What clinical and symptom features and comorbid disorders characterize outpatients with anxious major depressive disorder: a replication and extension.

Massachusetts General Hospital, Boston, Harvard Medical School, MA 02114, USA.
Canadian journal of psychiatry. Revue canadienne de psychiatrie (Impact Factor: 2.41). 12/2006; 51(13):823-35.
Source: PubMed

ABSTRACT We previously found that 46% of the first 1450 outpatients with depression participating in the multicentre Sequenced Treatment Alternatives to Relieve Depression (STAR*D) project qualified for the designation of anxious depression. This study was designed to replicate and extend our initial findings in a subsequent, larger cohort of outpatient STAR*D participants with nonpsychotic major depressive disorder (MDD).
Baseline clinical and sociodemographic data were collected on 2337 consecutive STAR*D participants. A baseline 17-item Hamilton Depression Rating Scale Anxiety-Somatization factor score of 7 or higher was designated as anxious depression. We identified concurrent Axis I disorders with the Psychiatric Diagnostic Screening Questionnaire (PDSQ), using a 90% specificity threshold. Depressive symptoms were assessed by clinical telephone interview with the 30-item Inventory of Depressive Symptomatology-Clinician-Rated (IDS-C30).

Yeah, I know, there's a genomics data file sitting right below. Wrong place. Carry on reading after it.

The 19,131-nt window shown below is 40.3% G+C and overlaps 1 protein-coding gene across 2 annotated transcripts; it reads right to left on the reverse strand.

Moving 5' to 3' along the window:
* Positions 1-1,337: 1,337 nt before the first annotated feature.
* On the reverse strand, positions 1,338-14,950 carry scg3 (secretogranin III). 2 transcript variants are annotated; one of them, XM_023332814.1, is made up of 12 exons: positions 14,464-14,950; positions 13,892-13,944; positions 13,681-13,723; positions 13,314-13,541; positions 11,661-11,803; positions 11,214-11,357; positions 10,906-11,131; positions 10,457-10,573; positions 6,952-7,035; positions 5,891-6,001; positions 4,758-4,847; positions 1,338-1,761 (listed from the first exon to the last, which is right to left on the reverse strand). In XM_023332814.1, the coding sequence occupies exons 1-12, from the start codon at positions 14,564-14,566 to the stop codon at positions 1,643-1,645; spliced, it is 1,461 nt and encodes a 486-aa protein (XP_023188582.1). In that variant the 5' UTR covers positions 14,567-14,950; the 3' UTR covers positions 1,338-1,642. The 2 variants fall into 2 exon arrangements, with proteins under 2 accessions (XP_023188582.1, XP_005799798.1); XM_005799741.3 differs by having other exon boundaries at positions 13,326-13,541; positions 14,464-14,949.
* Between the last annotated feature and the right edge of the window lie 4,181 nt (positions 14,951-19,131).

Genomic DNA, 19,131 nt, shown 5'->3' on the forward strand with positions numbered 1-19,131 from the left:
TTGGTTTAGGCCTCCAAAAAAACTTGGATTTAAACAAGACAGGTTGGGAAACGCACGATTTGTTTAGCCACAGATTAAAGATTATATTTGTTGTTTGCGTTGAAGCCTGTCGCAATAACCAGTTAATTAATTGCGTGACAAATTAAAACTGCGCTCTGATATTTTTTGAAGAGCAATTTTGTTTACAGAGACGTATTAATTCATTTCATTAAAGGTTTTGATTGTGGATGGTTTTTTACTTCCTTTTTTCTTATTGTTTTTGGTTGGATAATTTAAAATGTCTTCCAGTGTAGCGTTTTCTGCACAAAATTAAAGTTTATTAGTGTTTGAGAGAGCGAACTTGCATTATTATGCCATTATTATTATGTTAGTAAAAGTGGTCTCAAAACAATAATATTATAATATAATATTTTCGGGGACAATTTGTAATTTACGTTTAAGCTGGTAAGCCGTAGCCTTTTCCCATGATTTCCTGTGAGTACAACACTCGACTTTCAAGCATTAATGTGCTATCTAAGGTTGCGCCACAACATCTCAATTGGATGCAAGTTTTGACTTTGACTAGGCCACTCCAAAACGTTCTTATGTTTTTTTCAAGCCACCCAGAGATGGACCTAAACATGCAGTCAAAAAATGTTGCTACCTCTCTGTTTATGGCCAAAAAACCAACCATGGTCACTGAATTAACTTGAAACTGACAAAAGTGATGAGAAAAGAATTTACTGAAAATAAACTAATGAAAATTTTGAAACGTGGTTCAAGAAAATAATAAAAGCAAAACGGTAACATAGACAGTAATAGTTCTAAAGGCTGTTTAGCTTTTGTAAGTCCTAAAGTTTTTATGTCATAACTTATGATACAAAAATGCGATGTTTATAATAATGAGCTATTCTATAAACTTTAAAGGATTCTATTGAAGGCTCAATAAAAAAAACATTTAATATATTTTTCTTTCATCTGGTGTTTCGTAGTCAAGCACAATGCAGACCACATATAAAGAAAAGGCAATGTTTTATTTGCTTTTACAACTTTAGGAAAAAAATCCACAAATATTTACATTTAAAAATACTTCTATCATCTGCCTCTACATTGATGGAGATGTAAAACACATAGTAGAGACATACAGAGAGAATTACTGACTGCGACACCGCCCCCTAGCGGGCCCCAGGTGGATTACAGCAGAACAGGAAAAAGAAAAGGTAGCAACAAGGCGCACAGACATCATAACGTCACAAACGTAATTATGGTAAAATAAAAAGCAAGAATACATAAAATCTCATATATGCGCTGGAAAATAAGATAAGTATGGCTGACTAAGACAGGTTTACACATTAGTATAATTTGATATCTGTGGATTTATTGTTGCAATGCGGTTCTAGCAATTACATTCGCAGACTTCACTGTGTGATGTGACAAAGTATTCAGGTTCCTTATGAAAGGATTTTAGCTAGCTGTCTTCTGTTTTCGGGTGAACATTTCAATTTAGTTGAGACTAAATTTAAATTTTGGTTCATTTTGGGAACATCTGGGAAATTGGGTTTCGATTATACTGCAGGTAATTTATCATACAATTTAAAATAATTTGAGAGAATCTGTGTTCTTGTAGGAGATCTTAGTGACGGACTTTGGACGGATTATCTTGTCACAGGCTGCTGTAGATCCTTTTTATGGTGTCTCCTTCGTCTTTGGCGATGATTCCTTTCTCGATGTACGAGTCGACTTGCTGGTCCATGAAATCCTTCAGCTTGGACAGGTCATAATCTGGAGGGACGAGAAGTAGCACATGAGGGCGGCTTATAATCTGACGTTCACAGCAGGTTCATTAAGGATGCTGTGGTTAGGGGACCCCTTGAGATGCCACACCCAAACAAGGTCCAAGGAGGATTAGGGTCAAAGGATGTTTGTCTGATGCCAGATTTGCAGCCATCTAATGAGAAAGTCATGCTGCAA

The prevalence of anxious depression in this population was 45.1%. Patients with anxious MDD were significantly more likely to be in primary care settings and to be women, nonsingle, unemployed, Hispanic, less educated, and suffering from severe depression, both before and after adjustment for overall depression severity. Patients with anxious depression were significantly more likely to meet PDSQ thresholds for generalized anxiety disorder, panic disorder, obsessive-compulsive disorder, posttraumatic stress disorder, agoraphobia, hypochondriasis, and somatoform disorder, both before and after adjusting for baseline depression severity. Individuals with anxious depression were also significantly less likely to endorse IDS-C30 items concerning atypical features and were significantly more likely to endorse items concerning melancholic-endogenous depression features, both before and after adjusting for baseline depression severity.
This study clearly replicates our previous STAR*D findings and supports the notion that anxious depression may be a valid diagnostic subtype of MDD, with distinct psychiatric comorbidities and clinical and sociodemographic features.

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